Almost one year after instituting an inter partes review (IPR) of US Patent No. 6,871,048 (the ’048 patent), the Patent Trial and Appeal Board (Board) terminated the IPR without proceeding to a final written decision on March 7, 2014.1 In doing so, the Board found the claim indefinite, but the Board cannot actually invalidate the claim because it does not have the authority to do so. So what is a Petitioner to do?
In the case Blackberry Corporation, et al. v. Mobilemedia Ideas, LLC, the Board found that the specification did not provide sufficient corresponding structure for the claim limitation “processing means for encrypting the information signals prior to storage in said memory means,” as required by 35 U.S.C. § 112, ¶6.2 A means-plus-function claim limitation that does not meet the requirement of 35 U.S.C. § 112, ¶6 is indefinite, and as such, the claim should not be patentable. However, the Board is not statutorily authorized to cancel a patent claim as being indefinite under 35 U.S.C. §112 in an IPR.3 Because the Board found that the claims were indefinite, it could not ascertain the scope of the claim and could not compare the claim to the prior art. As such, it could not analyze the claim in light of 35 U.S.C. §§ 102 and 103.
There are a few points worth noting that arise from the Board’s termination decision. First, to institute an IPR proceeding, a petitioner must establish that “there is a reasonable likelihood that at least one of the claims challenged in the petition is unpatentable [under 35 U.S.C. §§ 102 and 103].”4 In finding this standard met, the Board did not interpret the “processing means for encrypting” limitation at the institution stage of the proceeding despite the fact that this issue was raised by the Petitioner.5 Had the Board determined the scope and meaning of the means-plus-function claim limitations at the time of institution, the time and expense of moving through the trial phase might have been avoided.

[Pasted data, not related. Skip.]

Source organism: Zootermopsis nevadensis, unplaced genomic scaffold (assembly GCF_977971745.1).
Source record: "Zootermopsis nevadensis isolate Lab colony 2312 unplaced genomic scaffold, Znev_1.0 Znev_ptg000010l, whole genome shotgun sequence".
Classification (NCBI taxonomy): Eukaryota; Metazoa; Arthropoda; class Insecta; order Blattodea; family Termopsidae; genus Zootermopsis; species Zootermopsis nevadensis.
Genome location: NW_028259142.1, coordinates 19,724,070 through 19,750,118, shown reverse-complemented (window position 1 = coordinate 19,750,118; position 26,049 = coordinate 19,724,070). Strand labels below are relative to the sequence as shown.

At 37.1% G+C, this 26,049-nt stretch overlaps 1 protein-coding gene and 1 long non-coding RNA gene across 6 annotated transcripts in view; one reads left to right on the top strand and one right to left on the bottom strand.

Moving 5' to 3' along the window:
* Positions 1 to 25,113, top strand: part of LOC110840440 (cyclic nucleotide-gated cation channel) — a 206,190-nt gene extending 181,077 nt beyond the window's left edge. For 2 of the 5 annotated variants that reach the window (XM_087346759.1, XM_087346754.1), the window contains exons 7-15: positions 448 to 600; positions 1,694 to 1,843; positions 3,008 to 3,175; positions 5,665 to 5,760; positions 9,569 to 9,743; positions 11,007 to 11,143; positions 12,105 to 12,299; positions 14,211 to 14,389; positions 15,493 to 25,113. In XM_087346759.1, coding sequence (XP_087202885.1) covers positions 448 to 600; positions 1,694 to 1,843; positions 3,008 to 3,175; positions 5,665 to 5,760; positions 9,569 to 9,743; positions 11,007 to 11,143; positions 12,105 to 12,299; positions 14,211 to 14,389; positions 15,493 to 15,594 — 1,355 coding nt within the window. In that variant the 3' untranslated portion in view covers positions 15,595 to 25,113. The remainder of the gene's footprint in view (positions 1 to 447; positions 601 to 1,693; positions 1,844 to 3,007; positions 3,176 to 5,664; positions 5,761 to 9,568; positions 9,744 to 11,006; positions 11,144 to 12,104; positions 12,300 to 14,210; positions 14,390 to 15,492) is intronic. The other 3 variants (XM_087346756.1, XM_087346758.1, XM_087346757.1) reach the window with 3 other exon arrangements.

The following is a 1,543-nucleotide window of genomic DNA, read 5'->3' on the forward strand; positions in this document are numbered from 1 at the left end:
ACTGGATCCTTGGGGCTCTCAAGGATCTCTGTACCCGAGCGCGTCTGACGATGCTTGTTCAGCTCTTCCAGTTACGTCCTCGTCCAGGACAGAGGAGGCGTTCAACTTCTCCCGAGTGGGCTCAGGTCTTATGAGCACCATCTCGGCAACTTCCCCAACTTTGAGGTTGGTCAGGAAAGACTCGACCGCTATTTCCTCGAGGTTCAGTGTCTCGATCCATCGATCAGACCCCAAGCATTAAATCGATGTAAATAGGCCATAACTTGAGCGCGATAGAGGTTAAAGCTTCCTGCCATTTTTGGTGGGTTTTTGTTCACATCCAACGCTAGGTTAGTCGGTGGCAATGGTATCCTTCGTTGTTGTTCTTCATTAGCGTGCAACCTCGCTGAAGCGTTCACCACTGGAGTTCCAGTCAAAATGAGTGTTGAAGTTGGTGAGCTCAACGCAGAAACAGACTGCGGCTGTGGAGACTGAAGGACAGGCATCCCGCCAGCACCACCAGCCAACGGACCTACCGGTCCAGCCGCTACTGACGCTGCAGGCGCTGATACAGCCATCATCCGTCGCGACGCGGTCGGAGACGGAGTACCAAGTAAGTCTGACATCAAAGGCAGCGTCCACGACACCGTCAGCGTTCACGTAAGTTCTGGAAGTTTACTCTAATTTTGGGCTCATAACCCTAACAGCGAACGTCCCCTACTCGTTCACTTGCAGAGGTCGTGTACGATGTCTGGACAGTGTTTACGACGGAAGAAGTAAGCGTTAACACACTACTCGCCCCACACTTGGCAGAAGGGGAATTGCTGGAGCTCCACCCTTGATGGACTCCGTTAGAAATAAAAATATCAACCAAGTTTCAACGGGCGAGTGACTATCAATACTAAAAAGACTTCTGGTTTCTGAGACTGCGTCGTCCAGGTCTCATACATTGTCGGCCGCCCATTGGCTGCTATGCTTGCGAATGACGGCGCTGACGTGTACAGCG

Second, the Board’s finding that the “processing means for encrypting” claim limitation is indefinite differs from two District Court claim construction orders. In Mobilemedia Ideas LLC v. Research in Motion LTD, a court in the Northern District of Texas found that the “processing means for encrypting” claim limitation was not indefinite and thus construed the term.6 In a second case, Mobilemedia Ideas LLC v. HTC Corporation, a court in the Eastern District of Texas also declined to find the claim term indefinite stating that “there is no requirement for a specific encryption algorithm to be disclosed in the ’048 patent specification.”7
So what is a Petitioner to do if they think that the claim is indefinite? One option is to challenge the validity in District Court. But at least in the above case, this proved unsuccessful (although, one might argue that a motion for reconsideration is in order given the Board’s decision). A second option is to petition for a post-grant review (PGR) proceeding, when available. In that proceeding, the petitioner can raise unpatentability grounds under 35 U.S.C. §§ 101, 102, 103, and 112.8 However, the timing for filing a PGR petition is more restrictive. Specifically, they must be filed within nine months of the issuance of a patent.9 Accordingly, as PGR-eligible patents begin to issue, parties considering post-grant challenges of a patent should move quickly in their unpatentability analysis, particularly when 35 U.S.C. §§ 101 and 112 issues are in play.
As a patent owner, a strategy to consider would be to wait until the patent has been issued for nine months before filing an infringement action. This would prevent the accused infringer from filing a PGR petition and limit the grounds available for challenging the patent.